For me, back then, the Chicago hot dog could be divided three ways. You were Jewish or not or you were actually in between.  Jew, you ate a Vienna beef dog. Gentile, you ate a Leon’s dog, what I learned from Bowen and Fay was the “Hastee” school of dogs.  They named it that for a once popular hot dog stand called Tast-ee Hast-ee on Milwaukee on Chicago’s northwest side. I made my dichotomy because growing up in Niles, it seemed we went to the Jewish owned Booby’s (a Jew who also sold ribs!) and ate Vienna dogs. Many others on our block, a block with only a few other Jews, went for hot dogs to Tommy’s or Tasty Hut, Leon places. Nick called the Gentile dog, the “cucumber” dog. He is probably un-aware of this once strong contra-dog because very few Hastee places exist. There is still, however, Famous Bowser on Irving Park, carrying out this tradition as I described in 2004

The tastee dog differed firstly by the base and then secondly by the toppings. The meat in the tastee sausage comes from Leon’s Sausage Co., a dog both squishier yet spicier than the Vienna hot dog. The soft base supported a full garnish. More than the usual topping: lettuce, green pepper, cucumber with the other toppings, called a garden on a bun.

The third school I recognized in 2004 was the Maxwell Street school. There, a style came that transitioned with the neighborhood itself. The Vienna dog gave way to a spicy pork-beef “Polish” sausage and the Fluky condiments spared down to the soulful combo of cooked onions and mustard. I did not really see my favorite dog, Gene n’ Judes, as a distinct genre, even as I found it the world’s greatest (a call since supported by various other media! cf).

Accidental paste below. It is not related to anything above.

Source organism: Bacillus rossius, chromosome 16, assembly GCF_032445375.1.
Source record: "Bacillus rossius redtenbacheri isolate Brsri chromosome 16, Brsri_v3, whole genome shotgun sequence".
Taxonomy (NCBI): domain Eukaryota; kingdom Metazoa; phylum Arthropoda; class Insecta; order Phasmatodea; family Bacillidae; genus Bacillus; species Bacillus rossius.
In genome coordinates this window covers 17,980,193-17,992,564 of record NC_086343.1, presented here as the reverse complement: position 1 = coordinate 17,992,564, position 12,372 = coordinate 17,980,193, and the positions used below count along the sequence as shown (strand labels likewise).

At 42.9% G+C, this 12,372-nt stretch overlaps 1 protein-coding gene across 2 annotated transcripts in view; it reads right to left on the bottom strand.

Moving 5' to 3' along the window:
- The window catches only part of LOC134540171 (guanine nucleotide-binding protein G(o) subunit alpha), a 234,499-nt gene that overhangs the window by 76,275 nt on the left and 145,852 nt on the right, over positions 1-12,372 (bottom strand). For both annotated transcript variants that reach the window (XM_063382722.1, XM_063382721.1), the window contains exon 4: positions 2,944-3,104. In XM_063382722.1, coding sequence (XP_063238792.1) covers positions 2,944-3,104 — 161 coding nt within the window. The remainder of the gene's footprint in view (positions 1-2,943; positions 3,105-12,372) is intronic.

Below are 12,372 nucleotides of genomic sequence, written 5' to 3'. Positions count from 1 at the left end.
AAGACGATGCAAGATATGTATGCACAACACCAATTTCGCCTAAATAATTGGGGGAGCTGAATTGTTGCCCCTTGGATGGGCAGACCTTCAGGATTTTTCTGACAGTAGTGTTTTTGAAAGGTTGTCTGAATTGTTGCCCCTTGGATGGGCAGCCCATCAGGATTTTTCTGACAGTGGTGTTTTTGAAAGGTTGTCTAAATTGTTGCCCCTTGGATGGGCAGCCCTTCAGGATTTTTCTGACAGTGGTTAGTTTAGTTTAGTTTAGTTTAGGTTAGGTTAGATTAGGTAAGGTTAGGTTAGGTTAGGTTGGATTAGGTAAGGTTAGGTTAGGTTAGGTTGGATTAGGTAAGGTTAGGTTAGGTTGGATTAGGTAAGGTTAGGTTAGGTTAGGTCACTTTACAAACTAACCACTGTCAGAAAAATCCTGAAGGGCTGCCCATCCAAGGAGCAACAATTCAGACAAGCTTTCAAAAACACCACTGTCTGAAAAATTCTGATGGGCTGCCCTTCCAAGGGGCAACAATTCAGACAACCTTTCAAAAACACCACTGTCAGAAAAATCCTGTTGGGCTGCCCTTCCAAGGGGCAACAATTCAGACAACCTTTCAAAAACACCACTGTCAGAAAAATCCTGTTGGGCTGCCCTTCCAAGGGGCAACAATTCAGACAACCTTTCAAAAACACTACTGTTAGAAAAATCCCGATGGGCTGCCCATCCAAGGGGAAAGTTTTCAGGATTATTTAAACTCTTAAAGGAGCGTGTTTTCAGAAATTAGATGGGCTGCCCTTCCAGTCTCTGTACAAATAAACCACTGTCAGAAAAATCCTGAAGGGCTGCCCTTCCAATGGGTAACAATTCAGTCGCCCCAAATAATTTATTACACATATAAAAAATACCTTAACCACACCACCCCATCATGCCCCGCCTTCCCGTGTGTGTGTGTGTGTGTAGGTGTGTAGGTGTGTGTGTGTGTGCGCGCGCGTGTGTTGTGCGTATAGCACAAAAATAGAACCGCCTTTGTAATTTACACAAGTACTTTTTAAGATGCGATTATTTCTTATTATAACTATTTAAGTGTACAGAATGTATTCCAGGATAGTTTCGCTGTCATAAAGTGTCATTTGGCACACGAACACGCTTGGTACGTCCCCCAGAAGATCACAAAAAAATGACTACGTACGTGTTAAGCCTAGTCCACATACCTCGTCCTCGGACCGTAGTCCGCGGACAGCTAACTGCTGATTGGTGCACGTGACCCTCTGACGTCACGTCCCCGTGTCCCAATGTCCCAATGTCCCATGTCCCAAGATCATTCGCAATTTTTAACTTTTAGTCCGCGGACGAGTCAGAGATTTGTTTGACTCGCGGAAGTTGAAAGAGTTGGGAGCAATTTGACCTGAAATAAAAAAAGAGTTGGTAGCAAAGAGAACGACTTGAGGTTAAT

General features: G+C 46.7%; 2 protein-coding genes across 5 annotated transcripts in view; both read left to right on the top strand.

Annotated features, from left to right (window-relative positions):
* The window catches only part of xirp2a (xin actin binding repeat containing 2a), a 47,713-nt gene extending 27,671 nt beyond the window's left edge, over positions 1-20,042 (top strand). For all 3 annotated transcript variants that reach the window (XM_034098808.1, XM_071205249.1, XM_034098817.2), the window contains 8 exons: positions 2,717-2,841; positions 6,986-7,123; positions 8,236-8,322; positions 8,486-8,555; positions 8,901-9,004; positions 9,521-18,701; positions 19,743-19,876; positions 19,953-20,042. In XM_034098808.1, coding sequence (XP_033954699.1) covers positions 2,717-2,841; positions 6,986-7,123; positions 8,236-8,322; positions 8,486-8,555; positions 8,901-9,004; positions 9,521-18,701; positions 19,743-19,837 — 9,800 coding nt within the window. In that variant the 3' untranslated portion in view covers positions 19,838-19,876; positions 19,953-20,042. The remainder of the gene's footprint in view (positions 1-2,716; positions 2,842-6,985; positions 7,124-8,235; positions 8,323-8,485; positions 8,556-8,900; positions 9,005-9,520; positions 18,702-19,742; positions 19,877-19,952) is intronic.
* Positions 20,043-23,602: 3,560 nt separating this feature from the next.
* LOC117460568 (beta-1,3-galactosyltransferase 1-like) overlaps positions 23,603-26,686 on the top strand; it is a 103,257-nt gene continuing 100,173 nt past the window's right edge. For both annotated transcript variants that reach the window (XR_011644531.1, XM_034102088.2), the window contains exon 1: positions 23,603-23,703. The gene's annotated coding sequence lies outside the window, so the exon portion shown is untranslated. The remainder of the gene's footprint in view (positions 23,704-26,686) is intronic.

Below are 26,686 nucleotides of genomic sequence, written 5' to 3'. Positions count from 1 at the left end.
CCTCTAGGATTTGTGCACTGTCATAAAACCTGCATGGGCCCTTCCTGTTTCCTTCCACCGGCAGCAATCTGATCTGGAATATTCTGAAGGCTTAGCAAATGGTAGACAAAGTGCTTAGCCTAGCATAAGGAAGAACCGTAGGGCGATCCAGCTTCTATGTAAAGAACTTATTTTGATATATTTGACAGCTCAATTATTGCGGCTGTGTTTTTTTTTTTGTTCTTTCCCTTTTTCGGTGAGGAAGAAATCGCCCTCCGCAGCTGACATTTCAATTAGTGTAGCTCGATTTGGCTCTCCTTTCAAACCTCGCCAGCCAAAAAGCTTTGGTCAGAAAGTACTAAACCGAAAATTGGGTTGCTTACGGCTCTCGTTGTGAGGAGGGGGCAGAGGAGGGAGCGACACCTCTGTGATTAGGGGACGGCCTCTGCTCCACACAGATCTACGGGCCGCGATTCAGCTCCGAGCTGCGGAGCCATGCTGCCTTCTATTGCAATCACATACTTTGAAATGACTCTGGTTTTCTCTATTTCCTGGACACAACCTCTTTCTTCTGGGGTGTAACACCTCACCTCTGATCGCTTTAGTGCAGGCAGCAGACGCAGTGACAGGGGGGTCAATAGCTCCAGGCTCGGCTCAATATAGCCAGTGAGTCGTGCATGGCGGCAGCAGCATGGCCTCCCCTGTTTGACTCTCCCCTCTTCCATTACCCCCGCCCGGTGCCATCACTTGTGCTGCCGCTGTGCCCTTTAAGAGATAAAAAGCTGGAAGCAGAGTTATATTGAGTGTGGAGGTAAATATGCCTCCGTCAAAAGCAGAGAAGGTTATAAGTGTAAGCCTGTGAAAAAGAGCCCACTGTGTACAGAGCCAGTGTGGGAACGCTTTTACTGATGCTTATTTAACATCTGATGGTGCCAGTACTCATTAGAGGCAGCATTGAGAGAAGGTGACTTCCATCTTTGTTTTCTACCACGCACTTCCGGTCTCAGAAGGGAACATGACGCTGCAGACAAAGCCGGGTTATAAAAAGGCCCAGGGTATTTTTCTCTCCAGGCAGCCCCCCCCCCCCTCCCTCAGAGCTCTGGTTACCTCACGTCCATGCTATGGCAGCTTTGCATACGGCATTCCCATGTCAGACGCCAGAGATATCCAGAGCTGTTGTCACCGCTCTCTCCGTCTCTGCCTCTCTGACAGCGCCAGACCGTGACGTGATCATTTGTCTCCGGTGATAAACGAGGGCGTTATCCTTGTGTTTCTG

Today, especially with the demise of the Tastee stands, hot dog afficianados often classify their dogs as miminal or not. They are done like Jimmy’s or Gene n’ Judes, with a small dog and plain bun or they are done as Fluky did, with a bigger dog and a poppy-seed bun. Looking at these variations led me to believe that one could look at competing hot dog types not just on religion but on neighborhoods or even more likely, as “family trees”. The “depression” style dog, as far as I can tell, originates in the Taylor Street section of Chicago and especially at the intersection of Polk and Western. From those hot dog stands, grew others who learned there.  They migrated out to places like Grand and Pulaski and Grand and River Road. On the other hand, there was those who learned from Fluky and followed him to places like Roger’s Park and Skokie. And some where, lost in history, a school emerged on the Northwest side of Chicago and went Northwest from there. That was then.

Now, new school operators pick and choose. Places like Gold Coast chose the Fluky style but liked it grilled not steamed dog. A Hot Doug, an Edzo, Gus from Wiener and Still Champion, they take from various Chicago hot dog stand traditions. Nick and Serious Eats did a great job saying what it’s like today. I’ve just added a few thoughts on how it got that way.